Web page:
Talking tablet improves communication and behavior for 6-year-old with apraxia and developmental delay

Six-year-old Emmett Carroll

When Emmett Carroll, 6, meets someone new, he looks at them, smiles and pushes a button on his tablet.

“Hi, my name is Emmett. Nice to meet you,” an electronic voice says from his handheld device. A big smile spreads across his face when he sees his message is heard.

Emmett’s tablet is an augmentative and alternative communication device (AAC) designed for children with speech delays. While Emmett can verbalize a few words and sounds, he is largely unable to speak because he has apraxia and a neurodevelopmental disability.

He was recommended for an AAC by University of Chicago Medicine Developmental and Behavioral Pediatric specialist Sarah Sobotka, MD, who has been assessing Emmett’s complex case since the spring of 2021. She’s part of his broader neurodevelopmental support team that includes special education providers at his school, plus a private occupational therapist and speech pathologist.

Emmett Carroll with his AAC device

Because Emmett met certain qualifications, his speech pathologist, Greer Simpson from Westside Children’s Therapy in Plainfield, was able to secure him an AAC from the Disability Resource Center in Joliet at no charge.

Emmett has visited doctors and speech therapists since he was a toddler. Because he did not speak, doctors suspected he had autism. However, test results proved otherwise. He was diagnosed with apraxia, a neurological motor speech disorder that makes it difficult to coordinate the muscle movements for speech. So even though he may know what he wants to say, he’s not able to say it.

“For most of us, when we want to say something, that’s a very automatic process. We’re able to tell our facial motor muscles to make a certain sound. For children with apraxia, it’s not that fluid. They have trouble telling their body and their muscles to move the way they want them to,” Sobotka explained. “Emmett has to work on all the steps to make his mouth say the things he’s thinking about saying.”

AACs are not exclusively used by patients with apraxia. Children and adults with autism spectrum disorders, cerebral palsy, motor disorders and other expressive language disorders also benefit from these devices.

Emmett’s AAC — or “his talker,” as his family nicknamed it — has been a game-changer, said his parents, Mike and Kristin Carroll of Wilmington, Illinois.

It’s equipped with the TD Snap app, which anyone can download. It allows for thousands of icons to be added to help Emmett express different emotions or identify different items. Emmett’s tablet currently has more than 1,000 icons that can be customized.

This has changed our lives. Just to hear him engage with someone back and forth. I can’t even tell you how much that means to us.

Since he started using the device in fall 2021, there has been a learning curve, but he’s gradually progressed and now uses it to participate in school and family life. By touching an icon on his tablet, he can tell his mom he’s hungry or that he wants to play baseball. Using some of the custom icons, he can recite “The Pledge of Allegiance” with his class each morning at school and say his prayers before bed each night with his 7-year-old sister, Amelia. He even officiated his grandparents’ wedding vow renewal ceremony by using customized icons.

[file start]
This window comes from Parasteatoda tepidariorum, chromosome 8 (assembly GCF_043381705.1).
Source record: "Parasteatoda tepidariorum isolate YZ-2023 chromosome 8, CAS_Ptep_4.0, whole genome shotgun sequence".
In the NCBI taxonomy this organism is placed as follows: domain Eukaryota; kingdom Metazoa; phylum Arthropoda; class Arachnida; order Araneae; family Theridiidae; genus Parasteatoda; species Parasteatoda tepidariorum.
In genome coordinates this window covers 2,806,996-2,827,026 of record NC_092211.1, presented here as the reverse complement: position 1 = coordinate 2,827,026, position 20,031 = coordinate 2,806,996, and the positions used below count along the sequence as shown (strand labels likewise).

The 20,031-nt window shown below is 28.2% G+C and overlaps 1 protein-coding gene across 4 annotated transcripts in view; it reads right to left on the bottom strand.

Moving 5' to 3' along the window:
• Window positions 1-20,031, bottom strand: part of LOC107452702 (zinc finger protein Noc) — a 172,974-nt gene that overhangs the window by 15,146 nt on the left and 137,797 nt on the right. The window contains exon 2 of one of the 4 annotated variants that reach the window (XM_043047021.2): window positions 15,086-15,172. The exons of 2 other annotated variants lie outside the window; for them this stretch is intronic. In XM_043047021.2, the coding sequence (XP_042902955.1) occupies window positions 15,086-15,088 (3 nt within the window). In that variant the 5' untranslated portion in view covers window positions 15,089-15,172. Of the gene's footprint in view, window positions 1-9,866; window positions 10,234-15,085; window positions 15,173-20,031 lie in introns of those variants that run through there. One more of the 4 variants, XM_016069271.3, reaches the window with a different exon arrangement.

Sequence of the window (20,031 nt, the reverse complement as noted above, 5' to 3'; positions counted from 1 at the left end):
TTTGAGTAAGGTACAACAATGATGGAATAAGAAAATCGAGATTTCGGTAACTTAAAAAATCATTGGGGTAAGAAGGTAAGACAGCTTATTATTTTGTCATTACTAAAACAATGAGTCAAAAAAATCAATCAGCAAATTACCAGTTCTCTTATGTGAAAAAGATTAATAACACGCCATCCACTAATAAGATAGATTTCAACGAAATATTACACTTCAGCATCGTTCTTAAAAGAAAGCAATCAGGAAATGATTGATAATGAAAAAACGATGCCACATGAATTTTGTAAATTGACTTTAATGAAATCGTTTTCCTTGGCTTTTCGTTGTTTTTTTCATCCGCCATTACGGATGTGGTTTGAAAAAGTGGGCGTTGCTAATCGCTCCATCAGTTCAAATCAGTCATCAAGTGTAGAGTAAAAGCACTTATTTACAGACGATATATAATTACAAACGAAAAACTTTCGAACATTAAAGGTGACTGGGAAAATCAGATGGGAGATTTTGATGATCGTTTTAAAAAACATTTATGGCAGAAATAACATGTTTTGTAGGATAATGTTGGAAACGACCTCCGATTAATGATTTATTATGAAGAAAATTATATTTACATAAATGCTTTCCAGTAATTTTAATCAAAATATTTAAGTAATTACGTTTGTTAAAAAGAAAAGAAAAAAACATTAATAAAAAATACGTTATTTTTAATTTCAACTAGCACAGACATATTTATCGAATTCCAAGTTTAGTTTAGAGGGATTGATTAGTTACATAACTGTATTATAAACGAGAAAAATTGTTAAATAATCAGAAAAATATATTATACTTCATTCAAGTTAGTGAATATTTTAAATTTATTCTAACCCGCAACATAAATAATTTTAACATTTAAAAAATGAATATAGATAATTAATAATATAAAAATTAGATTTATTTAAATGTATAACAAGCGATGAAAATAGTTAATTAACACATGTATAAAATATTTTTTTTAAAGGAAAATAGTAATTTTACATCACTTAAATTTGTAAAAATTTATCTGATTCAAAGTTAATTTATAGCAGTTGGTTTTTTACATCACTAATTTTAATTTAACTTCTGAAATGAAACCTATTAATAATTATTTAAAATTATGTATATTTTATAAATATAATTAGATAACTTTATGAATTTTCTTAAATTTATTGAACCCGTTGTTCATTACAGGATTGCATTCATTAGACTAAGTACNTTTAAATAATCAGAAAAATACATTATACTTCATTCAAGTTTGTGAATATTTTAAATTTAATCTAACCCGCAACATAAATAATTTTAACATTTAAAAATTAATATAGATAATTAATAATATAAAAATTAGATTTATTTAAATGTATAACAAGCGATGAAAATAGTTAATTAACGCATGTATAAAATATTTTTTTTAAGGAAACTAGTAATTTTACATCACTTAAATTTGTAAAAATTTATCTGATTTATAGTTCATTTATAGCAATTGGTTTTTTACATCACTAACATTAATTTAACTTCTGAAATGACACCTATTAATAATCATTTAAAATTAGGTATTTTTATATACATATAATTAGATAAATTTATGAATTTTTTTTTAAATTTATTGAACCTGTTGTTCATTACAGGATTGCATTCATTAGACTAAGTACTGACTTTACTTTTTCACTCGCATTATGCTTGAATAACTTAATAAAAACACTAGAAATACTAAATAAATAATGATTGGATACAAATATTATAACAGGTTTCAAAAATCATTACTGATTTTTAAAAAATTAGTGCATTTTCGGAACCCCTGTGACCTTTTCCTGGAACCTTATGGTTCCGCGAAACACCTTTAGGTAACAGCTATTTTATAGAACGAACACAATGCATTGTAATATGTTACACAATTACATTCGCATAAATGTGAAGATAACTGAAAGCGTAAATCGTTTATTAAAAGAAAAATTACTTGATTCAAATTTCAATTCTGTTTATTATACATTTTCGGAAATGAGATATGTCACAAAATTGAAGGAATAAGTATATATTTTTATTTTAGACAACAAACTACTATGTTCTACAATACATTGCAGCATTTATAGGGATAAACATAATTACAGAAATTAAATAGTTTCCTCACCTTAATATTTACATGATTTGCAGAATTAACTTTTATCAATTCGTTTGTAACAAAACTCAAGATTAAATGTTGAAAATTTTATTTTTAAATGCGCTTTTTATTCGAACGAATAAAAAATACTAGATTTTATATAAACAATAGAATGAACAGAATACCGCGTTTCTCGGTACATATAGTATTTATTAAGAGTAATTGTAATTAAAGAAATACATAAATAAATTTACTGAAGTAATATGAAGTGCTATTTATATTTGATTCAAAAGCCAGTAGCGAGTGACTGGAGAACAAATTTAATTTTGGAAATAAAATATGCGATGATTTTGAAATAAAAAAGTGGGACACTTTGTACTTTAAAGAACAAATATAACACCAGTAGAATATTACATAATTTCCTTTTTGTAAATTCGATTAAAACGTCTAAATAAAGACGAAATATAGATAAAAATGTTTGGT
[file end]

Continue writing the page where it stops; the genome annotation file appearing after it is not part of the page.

“This has changed our lives,” Mike Carroll said, choking back tears. “Just to hear him engage with someone back and forth. I can’t even tell you how much that means to us. It’s still a work in progress, but he’s getting so much better.”

The AAC’s other big benefit is its impact on Emmett’s behavior. The inability to communicate or engage socially caused him to act out in frustration and anger. Now that he can communicate better, his behavior has significantly improved, his parents said.

“I’m so proud of Emmett’s progress and I’m proud of his parents who are really advocating for him,” Sobotka said. “This is a helpful next step for him. Do I expect him to keep improving? I do.”

While apraxia is somewhat rare, early childhood language delays are common, so Sobotka recommends parents with children who are experiencing language delays get an assessment as early as possible.

Children with more serious developmental delays, like Emmett, can be helped by a developmental behavior pediatrician. For children under the age of 3, early intervention services can support a child with therapists who work with the child in their home. After age 3, children can receive therapies at school and through therapy centers.

This has been a life-changer for us, so even if we can help one family, I’d be so happy.

May is Apraxia Awareness Month, and last year, there was a fundraising Walk for Apraxia in downtown Frankfort. The Carroll family created a team of family and friends called “Emmett’s Buckaroos.”

Kristin Carroll said she hopes Emmett’s story gives hope to other parents of children with apraxia or speech delays. With the right tools and help, things can improve.

“This has been a life-changer for us, so even if we can help one family, I’d be so happy,” she said.

Sarah Sobotka, MD, MSCP

Sarah Sobotka, MD, MSCP

Sarah Sobotka, MD, MSCP, is a developmental and behavioral pediatrician. Dr. Sobotka's areas of expertise include developmental delays, disabilities and medical complexity in children.

Learn more about Dr. Sobotka